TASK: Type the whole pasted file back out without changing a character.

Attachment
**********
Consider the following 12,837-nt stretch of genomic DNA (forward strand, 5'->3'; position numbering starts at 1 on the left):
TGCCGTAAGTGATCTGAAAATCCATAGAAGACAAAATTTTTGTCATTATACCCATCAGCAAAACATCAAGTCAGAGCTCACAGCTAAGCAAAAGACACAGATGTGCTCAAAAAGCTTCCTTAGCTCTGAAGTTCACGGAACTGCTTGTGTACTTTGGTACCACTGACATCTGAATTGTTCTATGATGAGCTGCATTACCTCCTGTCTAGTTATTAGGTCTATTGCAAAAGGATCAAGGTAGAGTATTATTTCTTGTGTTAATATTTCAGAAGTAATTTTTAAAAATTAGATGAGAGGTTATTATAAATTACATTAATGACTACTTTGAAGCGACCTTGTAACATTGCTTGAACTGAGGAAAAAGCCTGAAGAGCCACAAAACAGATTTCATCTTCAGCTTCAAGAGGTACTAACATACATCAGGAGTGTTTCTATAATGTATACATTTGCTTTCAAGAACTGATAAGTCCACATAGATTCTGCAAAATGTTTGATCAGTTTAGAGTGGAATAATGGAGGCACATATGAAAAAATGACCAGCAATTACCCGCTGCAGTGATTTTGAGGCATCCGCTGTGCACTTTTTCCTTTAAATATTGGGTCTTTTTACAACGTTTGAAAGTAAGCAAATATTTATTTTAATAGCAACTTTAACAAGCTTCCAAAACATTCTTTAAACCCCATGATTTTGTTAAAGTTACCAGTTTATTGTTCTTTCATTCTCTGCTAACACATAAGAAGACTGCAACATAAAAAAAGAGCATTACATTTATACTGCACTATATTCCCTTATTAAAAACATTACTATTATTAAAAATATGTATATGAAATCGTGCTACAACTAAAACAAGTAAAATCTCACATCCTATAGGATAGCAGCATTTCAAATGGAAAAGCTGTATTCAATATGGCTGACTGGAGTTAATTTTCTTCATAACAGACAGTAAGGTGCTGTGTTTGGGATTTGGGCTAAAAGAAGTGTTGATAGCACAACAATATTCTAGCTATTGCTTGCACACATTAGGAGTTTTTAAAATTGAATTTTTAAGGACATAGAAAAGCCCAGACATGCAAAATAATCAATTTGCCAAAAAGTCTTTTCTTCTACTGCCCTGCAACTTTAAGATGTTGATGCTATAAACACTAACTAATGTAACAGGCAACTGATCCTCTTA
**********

Consider the following 12,837-nt stretch of genomic DNA (forward strand, 5'->3'; position numbering starts at 1 on the left):
TGCCGTAAGTGATCTGAAAATCCATAGAAGACAAAATTTTTGTCATTATACCCATCAGCAAAACATCAAGTCAGAGCTCACAGCTAAGCAAAAGACACAGATGTGCTCAAAAAGCTTCCTTAGCTCTGAAGTTCACGGAACTGCTTGTGTACTTTGGTACCACTGACATCTGAATTGTTCTATGATGAGCTGCATTACCTCCTGTCTAGTTATTAGGTCTATTGCAAAAGGATCAAGGTAGAGTATTATTTCTTGTGTTAATATTTCAGAAGTAATTTTTAAAAATTAGATGAGAGGTTATTATAAATTACATTAATGACTACTTTGAAGCGACCTTGTAACATTGCTTGAACTGAGGAAAAAGCCTGAAGAGCCACAAAACAGATTTCATCTTCAGCTTCAAGAGGTACTAACATACATCAGGAGTGTTTCTATAATGTATACATTTGCTTTCAAGAACTGATAAGTCCACATAGATTCTGCAAAATGTTTGATCAGTTTAGAGTGGAATAATGGAGGCACATATGAAAAAATGACCAGCAATTACCCGCTGCAGTGATTTTGAGGCATCCGCTGTGCACTTTTTCCTTTAAATATTGGGTCTTTTTACAACGTTTGAAAGTAAGCAAATATTTATTTTAATAGCAACTTTAACAAGCTTCCAAAACATTCTTTAAACCCCATGATTTTGTTAAAGTTACCAGTTTATTGTTCTTTCATTCTCTGCTAACACATAAGAAGACTGCAACATAAAAAAAGAGCATTACATTTATACTGCACTATATTCCCTTATTAAAAACATTACTATTATTAAAAATATGTATATGAAATCGTGCTACAACTAAAACAAGTAAAATCTCACATCCTATAGGATAGCAGCATTTCAAATGGAAAAGCTGTATTCAATATGGCTGACTGGAGTTAATTTTCTTCATAACAGACAGTAAGGTGCTGTGTTTGGGATTTGGGCTAAAAGAAGTGTTGATAGCACAACAATATTCTAGCTATTGCTTGCACACATTAGGAGTTTTTAAAATTGAATTTTTAAGGACATAGAAAAGCCCAGACATGCAAAATAATCAATTTGCCAAAAAGTCTTTTCTTCTACTGCCCTGCAACTTTAAGATGTTGATGCTATAAACACTAACTAATGTAACAGGCAACTGATCCTCTTA